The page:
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Fiji Police Launch GIS Crimes Database Aided by SPC Geoscience Experts

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Dr Wolf Forstreuter from Pacific-Community-SPC's Geoscience Division acknowledged the wonderful cooperation with the Fiji Police Force and said that Fiji was a forerunner of GIS usage in law enforcement in the Pacific region and they would be looked up to, to provide guidance for other regional law enforcement agencies who may also consider doing the same.

Fiji Police Force officials who were present were: ACP Biu Matavou, CII; SSP Semis Bokadi, Dir CID; SP Eparama Waqa, D/Dir CID; Actg SP Mahen Shyam, D/Dir Plans; ASP Ilaitia Caginavanua; ASP Uate Rogo, Manager IT; Actg ASP Eseta Lewabeci, OC Stats; IP Lagi, Plans Unit; Cpl Pauliasi, Plans Unit; WPC Kinisimere; WPC Seini; Mrs Rasila; Mrs Singh and Ms Ana Naisoro the Media Advisor.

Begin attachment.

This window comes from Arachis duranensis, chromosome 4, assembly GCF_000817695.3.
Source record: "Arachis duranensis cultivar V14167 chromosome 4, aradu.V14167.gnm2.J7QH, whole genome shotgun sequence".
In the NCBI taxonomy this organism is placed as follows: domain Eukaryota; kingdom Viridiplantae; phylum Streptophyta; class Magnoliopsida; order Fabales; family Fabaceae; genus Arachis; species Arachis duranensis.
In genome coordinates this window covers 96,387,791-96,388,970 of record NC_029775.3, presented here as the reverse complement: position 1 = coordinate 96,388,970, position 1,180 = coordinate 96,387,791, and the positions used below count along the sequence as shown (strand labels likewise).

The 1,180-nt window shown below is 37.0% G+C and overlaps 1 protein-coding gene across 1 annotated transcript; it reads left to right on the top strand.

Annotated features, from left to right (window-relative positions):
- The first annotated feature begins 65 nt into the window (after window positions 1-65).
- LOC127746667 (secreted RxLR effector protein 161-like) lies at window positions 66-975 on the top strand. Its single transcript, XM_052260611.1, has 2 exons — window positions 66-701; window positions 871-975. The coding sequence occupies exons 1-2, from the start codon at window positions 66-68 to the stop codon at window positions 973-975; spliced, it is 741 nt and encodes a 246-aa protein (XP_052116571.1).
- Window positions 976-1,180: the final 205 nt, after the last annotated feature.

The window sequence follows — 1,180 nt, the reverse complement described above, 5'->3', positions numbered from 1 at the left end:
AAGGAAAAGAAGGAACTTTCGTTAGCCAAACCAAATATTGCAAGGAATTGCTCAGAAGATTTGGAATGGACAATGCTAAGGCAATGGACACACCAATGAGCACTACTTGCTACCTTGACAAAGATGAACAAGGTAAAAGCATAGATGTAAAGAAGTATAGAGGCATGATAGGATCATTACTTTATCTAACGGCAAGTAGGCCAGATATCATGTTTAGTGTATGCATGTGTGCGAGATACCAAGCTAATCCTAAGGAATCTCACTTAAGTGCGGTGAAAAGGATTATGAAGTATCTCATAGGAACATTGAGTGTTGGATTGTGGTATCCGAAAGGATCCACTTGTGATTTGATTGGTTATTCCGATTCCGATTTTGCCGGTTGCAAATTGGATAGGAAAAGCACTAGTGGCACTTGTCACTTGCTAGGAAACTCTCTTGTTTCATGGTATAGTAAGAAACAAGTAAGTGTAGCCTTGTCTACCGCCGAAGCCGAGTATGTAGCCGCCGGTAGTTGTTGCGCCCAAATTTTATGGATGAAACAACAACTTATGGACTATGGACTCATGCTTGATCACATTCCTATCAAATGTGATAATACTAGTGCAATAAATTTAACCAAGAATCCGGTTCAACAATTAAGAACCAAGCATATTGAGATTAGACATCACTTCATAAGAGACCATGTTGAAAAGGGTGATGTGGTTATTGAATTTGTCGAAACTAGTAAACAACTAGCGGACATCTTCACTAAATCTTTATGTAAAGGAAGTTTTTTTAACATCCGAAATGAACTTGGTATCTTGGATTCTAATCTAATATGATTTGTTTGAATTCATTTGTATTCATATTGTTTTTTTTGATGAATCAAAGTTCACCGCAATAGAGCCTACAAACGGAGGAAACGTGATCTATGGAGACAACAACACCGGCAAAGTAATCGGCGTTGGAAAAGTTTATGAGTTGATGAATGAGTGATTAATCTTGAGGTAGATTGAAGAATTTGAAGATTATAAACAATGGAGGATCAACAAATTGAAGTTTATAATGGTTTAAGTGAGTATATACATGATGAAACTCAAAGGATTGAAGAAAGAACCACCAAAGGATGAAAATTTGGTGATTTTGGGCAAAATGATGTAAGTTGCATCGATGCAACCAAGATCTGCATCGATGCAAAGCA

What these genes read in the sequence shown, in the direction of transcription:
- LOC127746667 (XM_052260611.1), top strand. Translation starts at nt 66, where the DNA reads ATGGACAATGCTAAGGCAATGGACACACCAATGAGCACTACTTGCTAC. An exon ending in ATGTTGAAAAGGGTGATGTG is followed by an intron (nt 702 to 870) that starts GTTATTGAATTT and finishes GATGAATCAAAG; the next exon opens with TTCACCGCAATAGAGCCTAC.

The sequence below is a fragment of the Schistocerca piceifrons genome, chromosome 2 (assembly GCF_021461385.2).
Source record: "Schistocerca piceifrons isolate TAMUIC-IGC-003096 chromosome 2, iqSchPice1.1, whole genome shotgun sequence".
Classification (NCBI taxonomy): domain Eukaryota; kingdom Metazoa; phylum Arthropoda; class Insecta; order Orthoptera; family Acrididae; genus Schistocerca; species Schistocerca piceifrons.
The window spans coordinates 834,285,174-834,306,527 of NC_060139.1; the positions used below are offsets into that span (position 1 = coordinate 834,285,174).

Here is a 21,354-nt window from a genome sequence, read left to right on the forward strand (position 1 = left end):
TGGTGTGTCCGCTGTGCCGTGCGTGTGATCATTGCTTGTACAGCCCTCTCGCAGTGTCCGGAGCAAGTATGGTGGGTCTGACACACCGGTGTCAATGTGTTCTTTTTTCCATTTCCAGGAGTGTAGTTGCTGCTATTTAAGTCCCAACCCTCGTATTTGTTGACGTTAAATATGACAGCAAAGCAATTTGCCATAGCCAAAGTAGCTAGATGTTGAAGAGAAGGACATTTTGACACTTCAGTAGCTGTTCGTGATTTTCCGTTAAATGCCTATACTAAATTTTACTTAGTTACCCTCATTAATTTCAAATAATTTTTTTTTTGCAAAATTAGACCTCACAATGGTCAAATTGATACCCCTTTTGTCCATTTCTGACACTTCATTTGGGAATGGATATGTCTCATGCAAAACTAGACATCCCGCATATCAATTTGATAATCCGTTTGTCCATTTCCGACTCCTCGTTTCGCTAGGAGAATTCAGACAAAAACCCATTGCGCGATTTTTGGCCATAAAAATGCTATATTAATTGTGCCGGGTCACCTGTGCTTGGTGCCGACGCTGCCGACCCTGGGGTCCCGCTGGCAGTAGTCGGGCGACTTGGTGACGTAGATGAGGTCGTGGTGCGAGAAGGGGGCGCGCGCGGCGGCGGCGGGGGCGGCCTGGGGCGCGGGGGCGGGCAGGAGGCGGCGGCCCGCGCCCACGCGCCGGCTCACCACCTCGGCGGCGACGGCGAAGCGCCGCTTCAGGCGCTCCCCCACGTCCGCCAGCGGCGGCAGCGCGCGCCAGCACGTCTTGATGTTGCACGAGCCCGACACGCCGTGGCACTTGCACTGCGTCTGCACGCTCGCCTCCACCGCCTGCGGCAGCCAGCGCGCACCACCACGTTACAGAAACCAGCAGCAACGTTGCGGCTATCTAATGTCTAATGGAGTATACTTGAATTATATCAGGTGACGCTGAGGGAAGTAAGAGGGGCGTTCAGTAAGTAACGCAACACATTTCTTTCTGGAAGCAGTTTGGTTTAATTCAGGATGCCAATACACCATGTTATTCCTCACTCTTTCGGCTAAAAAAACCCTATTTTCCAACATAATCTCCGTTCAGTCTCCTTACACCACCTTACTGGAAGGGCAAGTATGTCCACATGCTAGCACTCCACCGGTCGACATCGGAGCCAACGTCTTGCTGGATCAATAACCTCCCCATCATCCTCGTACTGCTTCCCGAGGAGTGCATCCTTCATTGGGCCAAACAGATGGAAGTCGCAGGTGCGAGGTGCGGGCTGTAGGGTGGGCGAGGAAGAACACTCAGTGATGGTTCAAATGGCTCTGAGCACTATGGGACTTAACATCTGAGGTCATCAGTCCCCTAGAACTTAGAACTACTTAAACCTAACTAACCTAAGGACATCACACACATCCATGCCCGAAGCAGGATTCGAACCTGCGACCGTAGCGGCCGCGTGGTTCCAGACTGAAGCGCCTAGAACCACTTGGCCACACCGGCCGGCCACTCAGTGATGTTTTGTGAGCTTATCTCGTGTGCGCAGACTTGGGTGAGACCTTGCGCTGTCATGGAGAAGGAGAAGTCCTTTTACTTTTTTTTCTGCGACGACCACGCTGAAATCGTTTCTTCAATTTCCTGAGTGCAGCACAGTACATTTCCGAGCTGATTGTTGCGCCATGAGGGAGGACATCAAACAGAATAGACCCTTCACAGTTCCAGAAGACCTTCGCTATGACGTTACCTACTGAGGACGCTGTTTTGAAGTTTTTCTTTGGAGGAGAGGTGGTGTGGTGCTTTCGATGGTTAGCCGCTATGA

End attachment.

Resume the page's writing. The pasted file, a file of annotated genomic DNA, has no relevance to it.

Pacific-Community-SPC representatives present were: Dr Wolf Forstreuter the GIS/RS Team Leader; Mr Sachindra Singh, the Senior Geospatial Systems Architect for SPC's ICT for Development team; Lanieta Rokotuiwakaya a GIS/RS Specialist and Elenoa Diani also a GIS/RS Specialist.

Last Updated on Monday, 19 December 2016 12:13 Read more...
 

Vanuatu and Solomon Islands to conclude historic maritime boundary treaty

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7 October 2016, Port Vila

The Pacific Community (SPC) is welcoming the conclusion of 33 years of negotiations between Vanuatu and Solomon Islands with the signing of a Maritime Boundary Agreement between the countries.